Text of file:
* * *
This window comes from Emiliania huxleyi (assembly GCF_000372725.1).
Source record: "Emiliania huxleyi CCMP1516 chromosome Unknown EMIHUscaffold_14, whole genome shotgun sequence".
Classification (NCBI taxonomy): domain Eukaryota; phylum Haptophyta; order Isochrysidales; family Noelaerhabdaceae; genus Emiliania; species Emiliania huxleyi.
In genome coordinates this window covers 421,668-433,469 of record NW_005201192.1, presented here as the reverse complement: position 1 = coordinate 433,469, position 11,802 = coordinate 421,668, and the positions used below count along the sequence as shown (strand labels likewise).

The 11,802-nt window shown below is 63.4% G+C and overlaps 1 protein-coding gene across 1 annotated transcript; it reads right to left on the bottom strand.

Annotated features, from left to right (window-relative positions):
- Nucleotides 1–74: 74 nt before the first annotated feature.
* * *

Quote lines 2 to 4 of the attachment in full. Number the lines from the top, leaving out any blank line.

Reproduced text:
Source record: "Emiliania huxleyi CCMP1516 chromosome Unknown EMIHUscaffold_14, whole genome shotgun sequence".
Classification (NCBI taxonomy): domain Eukaryota; phylum Haptophyta; order Isochrysidales; family Noelaerhabdaceae; genus Emiliania; species Emiliania huxleyi.
In genome coordinates this window covers 421,668-433,469 of record NW_005201192.1, presented here as the reverse complement: position 1 = coordinate 433,469, position 11,802 = coordinate 421,668, and the positions used below count along the sequence as shown (strand labels likewise).